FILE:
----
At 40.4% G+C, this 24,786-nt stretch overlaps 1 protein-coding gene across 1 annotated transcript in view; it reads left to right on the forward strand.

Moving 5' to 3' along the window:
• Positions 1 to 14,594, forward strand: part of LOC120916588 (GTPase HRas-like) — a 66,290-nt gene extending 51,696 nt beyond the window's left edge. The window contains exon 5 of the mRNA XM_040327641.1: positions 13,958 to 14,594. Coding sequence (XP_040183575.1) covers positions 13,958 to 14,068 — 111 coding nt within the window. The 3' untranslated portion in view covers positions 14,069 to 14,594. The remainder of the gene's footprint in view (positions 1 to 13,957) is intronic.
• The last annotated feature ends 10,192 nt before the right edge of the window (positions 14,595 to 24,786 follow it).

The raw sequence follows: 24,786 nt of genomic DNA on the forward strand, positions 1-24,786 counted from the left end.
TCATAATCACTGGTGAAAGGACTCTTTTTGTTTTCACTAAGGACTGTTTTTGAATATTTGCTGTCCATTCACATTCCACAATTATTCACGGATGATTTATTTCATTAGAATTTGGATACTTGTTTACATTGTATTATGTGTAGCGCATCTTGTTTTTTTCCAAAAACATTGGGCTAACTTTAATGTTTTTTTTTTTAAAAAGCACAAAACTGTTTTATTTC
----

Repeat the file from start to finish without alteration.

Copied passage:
At 40.4% G+C, this 24,786-nt stretch overlaps 1 protein-coding gene across 1 annotated transcript in view; it reads left to right on the forward strand.

Moving 5' to 3' along the window:
• Positions 1 to 14,594, forward strand: part of LOC120916588 (GTPase HRas-like) — a 66,290-nt gene extending 51,696 nt beyond the window's left edge. The window contains exon 5 of the mRNA XM_040327641.1: positions 13,958 to 14,594. Coding sequence (XP_040183575.1) covers positions 13,958 to 14,068 — 111 coding nt within the window. The 3' untranslated portion in view covers positions 14,069 to 14,594. The remainder of the gene's footprint in view (positions 1 to 13,957) is intronic.
• The last annotated feature ends 10,192 nt before the right edge of the window (positions 14,595 to 24,786 follow it).

The raw sequence follows: 24,786 nt of genomic DNA on the forward strand, positions 1-24,786 counted from the left end.
TCATAATCACTGGTGAAAGGACTCTTTTTGTTTTCACTAAGGACTGTTTTTGAATATTTGCTGTCCATTCACATTCCACAATTATTCACGGATGATTTATTTCATTAGAATTTGGATACTTGTTTACATTGTATTATGTGTAGCGCATCTTGTTTTTTTCCAAAAACATTGGGCTAACTTTAATGTTTTTTTTTTTAAAAAGCACAAAACTGTTTTATTTC